The head of the NBA Players Association said yesterday shorter seasons or shorter games will be an issue in contract talks with the league to remedy what he calls a significant increase in stress-fracture injuries. The collective bargaining agreement between the league and the union expires in June 1987.

Two weeks ago Larry Fleisher, the union's general counsel, suggested ending the draft. Now, he has proposed reducing the 82-game season or the 48-minute game.

NBA Commissioner David Stern said Fleisher "can bring as big a wish list to the bargaining table as he desires," virtually repeating his response to the call to end the annual draft of college players. An NBA spokesman called Fleisher's suggestions "prebargaining rhetoric."

Fleisher also said there are "questions about the possibility of congenital problems with the athletic shoes now being worn. Some of the players are 'psycho' about wanting the shoes to be as light as possible.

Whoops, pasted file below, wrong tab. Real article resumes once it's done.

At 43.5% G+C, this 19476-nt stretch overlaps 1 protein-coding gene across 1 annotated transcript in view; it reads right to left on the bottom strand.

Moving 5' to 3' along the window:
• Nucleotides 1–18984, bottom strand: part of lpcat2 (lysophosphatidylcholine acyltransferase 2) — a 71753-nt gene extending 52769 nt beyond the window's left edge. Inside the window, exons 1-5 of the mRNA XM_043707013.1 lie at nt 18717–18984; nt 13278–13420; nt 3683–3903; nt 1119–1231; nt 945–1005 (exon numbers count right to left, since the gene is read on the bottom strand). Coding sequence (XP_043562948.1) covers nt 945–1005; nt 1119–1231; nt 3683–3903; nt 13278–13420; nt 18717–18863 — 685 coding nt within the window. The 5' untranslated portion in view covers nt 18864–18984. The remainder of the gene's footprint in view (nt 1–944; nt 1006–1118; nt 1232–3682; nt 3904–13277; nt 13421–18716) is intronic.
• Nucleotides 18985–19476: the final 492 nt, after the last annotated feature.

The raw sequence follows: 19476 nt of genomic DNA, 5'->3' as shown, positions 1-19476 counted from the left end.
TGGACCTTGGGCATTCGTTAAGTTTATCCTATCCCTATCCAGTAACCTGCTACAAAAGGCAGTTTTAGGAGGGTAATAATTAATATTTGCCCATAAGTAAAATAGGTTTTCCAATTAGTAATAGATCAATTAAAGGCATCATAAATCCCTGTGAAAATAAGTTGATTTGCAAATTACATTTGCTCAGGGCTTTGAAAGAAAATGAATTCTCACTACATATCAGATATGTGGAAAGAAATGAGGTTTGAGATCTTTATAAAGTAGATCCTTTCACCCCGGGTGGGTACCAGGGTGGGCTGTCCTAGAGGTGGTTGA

"Up until Bill Walton, you virtually never heard of stress fractures in pro basketball," he said, referring to the Boston Celtics' reserve center who missed three entire seasons and portions of several others over a decade while with Portland and San Diego.

This season, Michael Jordan, the Chicago Bulls' star guard, has missed all but the first three games.

"Besides Jordan, there's Sam Bowie, Frank Johnson, Darrell Griffith and a lot more," Fleisher said. "I don't have the exact numbers, but the increase is a significant one."